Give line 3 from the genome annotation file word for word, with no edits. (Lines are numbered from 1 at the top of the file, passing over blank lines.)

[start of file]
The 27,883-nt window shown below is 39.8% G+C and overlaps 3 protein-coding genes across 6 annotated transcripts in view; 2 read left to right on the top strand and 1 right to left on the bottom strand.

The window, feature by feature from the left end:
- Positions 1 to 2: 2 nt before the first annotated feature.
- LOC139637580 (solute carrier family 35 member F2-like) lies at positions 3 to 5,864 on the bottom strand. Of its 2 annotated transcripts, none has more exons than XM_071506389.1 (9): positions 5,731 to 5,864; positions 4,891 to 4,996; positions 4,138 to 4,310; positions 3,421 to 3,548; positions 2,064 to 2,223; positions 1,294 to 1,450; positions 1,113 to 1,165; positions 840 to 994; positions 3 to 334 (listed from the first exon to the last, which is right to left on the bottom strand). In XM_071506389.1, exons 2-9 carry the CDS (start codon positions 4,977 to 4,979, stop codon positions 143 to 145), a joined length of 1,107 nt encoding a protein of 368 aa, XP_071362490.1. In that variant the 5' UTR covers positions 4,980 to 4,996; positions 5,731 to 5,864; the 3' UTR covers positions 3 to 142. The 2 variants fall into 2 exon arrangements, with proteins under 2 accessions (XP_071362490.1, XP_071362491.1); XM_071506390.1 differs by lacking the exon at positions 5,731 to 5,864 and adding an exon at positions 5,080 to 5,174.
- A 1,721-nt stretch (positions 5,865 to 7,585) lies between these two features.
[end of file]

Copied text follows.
- Positions 1 to 2: 2 nt before the first annotated feature.